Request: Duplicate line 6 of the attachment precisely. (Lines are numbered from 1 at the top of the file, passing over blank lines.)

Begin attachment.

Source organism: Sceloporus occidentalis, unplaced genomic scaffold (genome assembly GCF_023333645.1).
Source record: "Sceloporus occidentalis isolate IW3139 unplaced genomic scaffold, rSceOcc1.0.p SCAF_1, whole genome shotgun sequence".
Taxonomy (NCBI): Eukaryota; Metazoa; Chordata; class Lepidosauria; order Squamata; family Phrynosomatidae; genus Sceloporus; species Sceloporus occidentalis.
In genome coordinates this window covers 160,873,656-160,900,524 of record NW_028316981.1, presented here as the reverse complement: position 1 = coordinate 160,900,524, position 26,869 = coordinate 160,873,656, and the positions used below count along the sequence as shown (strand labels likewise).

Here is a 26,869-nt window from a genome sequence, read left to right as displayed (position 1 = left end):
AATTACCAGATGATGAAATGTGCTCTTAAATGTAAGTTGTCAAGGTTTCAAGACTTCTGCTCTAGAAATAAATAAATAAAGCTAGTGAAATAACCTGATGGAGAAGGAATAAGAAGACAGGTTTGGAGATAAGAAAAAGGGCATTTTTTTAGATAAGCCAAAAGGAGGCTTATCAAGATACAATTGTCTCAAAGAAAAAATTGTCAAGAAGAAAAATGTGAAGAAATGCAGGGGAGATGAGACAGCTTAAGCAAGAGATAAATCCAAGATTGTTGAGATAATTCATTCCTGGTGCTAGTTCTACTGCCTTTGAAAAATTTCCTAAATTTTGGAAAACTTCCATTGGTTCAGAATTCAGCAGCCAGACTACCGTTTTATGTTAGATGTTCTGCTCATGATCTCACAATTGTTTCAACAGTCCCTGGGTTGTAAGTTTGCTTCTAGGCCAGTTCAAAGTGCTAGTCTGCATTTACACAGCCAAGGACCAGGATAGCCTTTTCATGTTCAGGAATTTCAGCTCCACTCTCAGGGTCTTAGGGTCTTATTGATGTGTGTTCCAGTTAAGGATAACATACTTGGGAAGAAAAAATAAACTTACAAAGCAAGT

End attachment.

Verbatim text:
AATTACCAGATGATGAAATGTGCTCTTAAATGTAAGTTGTCAAGGTTTCAAGACTTCTGCTCTAGAAATAAATAAATAAAGCTAGTGAAATAACCTGATGGAGAAGGAATAAGAAGACAGGTTTGGAGATAAGAAAAAGGGCATTTTTTTAGATAAGCCAAAAGGAGGCTTATCAAGATACAATTGTCTCAAAGAAAAAATTGTCAAGAAGAAAAATGTGAAGAAATGCAGGGGAGATGAGACAGCTTAAGCAAGAGATAAATCCAAGATTGTTGAGATAATTCATTCCTGGTGCTAGTTCTACTGCCTTTGAAAAATTTCCTAAATTTTGGAAAACTTCCATTGGTTCAGAATTCAGCAGCCAGACTACCGTTTTATGTTAGATGTTCTGCTCATGATCTCACAATTGTTTCAACAGTCCCTGGGTTGTAAGTTTGCTTCTAGGCCAGTTCAAAGTGCTAGTCTGCATTTACACAGCCAAGGACCAGGATAGCCTTTTCATGTTCAGGAATTTCAGCTCCACTCTCAGGGTCTTAGGGTCTTATTGATGTGTGTTCCAGTTAAGGATAACATACTTGGGAAGAAAAAATAAACTTACAAAGCAAGT